One of the most uncomfortable and tension-inducing premises of Orange Is the New Black has always been that prisoners are expected to find acceptance, or seek power, by socializing exclusively with their own race. This, as incarcerated people have affirmed in commentary about the show, is how things tend to operate in real prison; it was something that Piper Kerman experienced, and described in the memoir upon which the show is based. In the long run, the show’s treatment of racism is probably far more responsible than simply refusing to acknowledge its existence. Even so, it’s difficult to accept “segregation and racialized power struggles” as a form of light-hearted entertainment — which is what OITNB frequently stabs at, with varying results.
Last year’s “WAC Pack,” for example, in which the prison’s different factions were explicitly named and pitted against each other by a Women’s Advisory Council election, proved to be a breaking point for several reviewers. (Those factions, in case you were curious, were Black, Latina, “Golden Girls” — old women of various races — and White, with the added and highly significant complication that “White” and “White Trash,” while both regarded as “White” by the administration, were actually different and oppositional groups.) “WAC Pack” was trying to be confrontational, and to make a point about how easily the guards could turn inmates against each other. But watching the characters take turns saying racist things to and about each other simply wasn’t very fun. This year, though, the show has doubled down on “WAC Pack,” building a plot arc around a season-long power struggle between factions that — as James Poniezowik noted in TIME—makes recapping the show feel a lot like summing up the maneuvers of the different houses on Game of Thrones.
Yet, unlike the gleefully unreal power politicking on HBO’s favorite nudity-vehicle, on OITNB, the factionalism and fighting is always tied into ugly realities of race and racism in the real world. And none of it can erase the fact that all of these women live at the mercy of the guards who control every aspect of their lives. They’re fighting, not for true power, but for a few more inches of breathing room within a system designed to suffocate them.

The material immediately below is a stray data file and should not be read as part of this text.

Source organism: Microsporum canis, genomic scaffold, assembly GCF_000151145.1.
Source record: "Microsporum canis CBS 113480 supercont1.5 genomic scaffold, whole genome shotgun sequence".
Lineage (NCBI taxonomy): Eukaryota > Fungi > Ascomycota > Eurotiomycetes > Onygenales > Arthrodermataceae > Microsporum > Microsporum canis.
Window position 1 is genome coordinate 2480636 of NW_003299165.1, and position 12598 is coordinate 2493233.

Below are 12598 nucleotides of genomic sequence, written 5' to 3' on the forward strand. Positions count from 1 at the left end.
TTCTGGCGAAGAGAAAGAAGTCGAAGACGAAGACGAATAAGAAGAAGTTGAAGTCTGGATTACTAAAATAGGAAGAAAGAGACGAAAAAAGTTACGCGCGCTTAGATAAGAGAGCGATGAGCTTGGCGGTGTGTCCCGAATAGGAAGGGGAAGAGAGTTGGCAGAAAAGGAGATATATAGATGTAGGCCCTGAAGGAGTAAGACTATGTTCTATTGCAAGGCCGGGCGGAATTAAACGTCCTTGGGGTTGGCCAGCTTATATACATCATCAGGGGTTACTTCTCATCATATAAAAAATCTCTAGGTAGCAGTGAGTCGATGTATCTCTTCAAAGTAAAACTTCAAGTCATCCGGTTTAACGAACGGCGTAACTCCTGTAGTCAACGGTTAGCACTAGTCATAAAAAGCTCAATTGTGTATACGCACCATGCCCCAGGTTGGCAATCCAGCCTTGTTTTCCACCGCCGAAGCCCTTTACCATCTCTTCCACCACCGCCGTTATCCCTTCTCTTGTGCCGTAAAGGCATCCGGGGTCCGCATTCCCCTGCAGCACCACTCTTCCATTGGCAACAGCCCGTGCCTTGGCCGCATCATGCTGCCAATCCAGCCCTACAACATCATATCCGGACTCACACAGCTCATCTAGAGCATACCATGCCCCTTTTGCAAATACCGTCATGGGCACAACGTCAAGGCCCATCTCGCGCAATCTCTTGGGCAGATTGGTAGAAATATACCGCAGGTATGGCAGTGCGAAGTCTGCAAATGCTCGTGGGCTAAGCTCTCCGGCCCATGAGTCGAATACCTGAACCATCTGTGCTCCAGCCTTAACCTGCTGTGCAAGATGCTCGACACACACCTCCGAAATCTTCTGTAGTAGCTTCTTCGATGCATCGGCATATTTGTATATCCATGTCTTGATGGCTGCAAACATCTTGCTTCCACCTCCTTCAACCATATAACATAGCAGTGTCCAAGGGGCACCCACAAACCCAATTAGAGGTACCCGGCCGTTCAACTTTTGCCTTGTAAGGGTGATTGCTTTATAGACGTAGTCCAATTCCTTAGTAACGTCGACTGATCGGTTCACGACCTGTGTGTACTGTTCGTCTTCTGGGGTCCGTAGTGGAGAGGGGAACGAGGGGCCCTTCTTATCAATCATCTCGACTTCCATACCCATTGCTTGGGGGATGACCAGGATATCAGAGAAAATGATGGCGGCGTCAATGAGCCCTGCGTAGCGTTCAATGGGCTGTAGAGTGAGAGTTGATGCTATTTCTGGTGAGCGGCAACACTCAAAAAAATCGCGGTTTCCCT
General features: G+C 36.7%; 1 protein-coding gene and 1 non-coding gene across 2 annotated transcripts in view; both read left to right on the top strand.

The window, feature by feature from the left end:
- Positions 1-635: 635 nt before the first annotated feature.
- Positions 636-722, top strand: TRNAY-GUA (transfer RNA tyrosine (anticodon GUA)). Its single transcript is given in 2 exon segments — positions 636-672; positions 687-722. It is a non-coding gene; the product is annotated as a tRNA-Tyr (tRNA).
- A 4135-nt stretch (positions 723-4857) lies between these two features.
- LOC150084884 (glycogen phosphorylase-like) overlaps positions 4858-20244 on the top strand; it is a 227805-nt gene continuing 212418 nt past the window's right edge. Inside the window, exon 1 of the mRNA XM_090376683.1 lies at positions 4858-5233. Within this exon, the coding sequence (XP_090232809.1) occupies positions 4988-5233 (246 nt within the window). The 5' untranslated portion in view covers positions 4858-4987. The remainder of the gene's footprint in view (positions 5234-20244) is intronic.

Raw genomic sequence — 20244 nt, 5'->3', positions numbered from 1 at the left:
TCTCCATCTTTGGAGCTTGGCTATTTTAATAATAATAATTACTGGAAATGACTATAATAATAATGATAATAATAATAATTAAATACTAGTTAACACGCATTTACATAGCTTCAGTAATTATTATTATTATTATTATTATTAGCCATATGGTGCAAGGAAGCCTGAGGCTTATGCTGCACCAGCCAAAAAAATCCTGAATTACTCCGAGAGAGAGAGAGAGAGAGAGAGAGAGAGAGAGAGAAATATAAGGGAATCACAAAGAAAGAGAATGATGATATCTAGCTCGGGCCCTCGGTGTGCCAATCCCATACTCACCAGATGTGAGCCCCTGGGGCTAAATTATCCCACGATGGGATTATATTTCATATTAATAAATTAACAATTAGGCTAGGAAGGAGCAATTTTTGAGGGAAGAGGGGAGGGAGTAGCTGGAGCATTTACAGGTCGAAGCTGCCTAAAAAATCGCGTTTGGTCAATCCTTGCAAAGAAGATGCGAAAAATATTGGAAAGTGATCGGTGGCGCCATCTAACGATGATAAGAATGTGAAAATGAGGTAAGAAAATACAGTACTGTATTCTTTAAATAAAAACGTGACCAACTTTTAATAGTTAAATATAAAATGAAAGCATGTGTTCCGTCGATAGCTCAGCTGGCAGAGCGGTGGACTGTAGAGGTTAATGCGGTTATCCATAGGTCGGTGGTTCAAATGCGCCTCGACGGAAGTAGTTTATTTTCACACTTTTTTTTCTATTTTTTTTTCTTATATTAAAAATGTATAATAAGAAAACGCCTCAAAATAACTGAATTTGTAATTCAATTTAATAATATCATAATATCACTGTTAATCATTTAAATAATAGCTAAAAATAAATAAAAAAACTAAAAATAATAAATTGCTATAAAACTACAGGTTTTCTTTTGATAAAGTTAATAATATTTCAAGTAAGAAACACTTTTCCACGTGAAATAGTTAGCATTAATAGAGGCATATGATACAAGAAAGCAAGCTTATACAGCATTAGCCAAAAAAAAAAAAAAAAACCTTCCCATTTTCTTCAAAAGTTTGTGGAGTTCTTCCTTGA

Yet this episode is where the struggle finally kicks into gear. So let’s sum up, HBO-fantasy-style, the lay of the land: House White Ladies, formerly the most powerful group in the prison, has overthrown its leader, Red, who is now working her way up the chain of command within the Golden Girls. Without Red’s smuggling operation and control of the kitchen, though, the white women don’t have much stake in the prison’s structure. And the Golden Girls, given their age, have never been presumed to have any stake at all. Over in House Trash — the white people who are too poor or too lacking in cultural capital to be accepted by the cooler, richer white women; in GoT terms, they’re sort of the Greyjoys — Leeanne has ousted the tyrant Pennsatucky, who’s now looking in vain for another group to take her in. They, too, are out of the game.
Which means that, at least in this episode, the politicking comes down to the women of color: The Latinas, under the rule of Gloria, now run the kitchen, giving them what ought to be an undisputed advantage. They control the food supply, which means they control anyone who needs to eat. But then there’s Vee, the woman who “used to run” Litchfield, and who is clearly looking to reclaim that position. She’s rapidly installed herself as the “den mother” for the other black inmates. (Except, oddly, for Sophia, who seems entirely sidelined from the “black inmates” story this year, for reasons that are never mentioned or explained. We know that Vee is homophobic, and it’s not a stretch to assume that she might be transphobic, too; it’s possible that Sophia is being intentionally excluded. But without any scenes to convey that point, it feels like a simple failure to write Laverne Cox into the storyline.) In any case, Vee is now working to get them back on top. For the moment, everything comes down to Gloria and Vee, and which one of them can rule.
As is so often true, both on OITNB and in real-life prison, the fight for “power” is really a fight for basic human comfort: The episode begins with the Latina bathroom literally overflowing with shit, raw sewage bubbling up from the floors. Gloria takes her kitchen crew to the black women’s bathroom, and demands to cut in line for the showers, as she presumes is their right: If they don’t get to work before the other inmates, no one will get breakfast. However, Vee says, “her girls” aren’t willing to bow down to the kitchen crew. And with a little manipulation from Vee, soon enough, both crews are at each other’s throats. Flaca frames Cindy for punching her, getting her in trouble with a guard. The black women steal the Latinas’ shoes to make them late for work. The Latinas salt the black women’s food to make it inedible.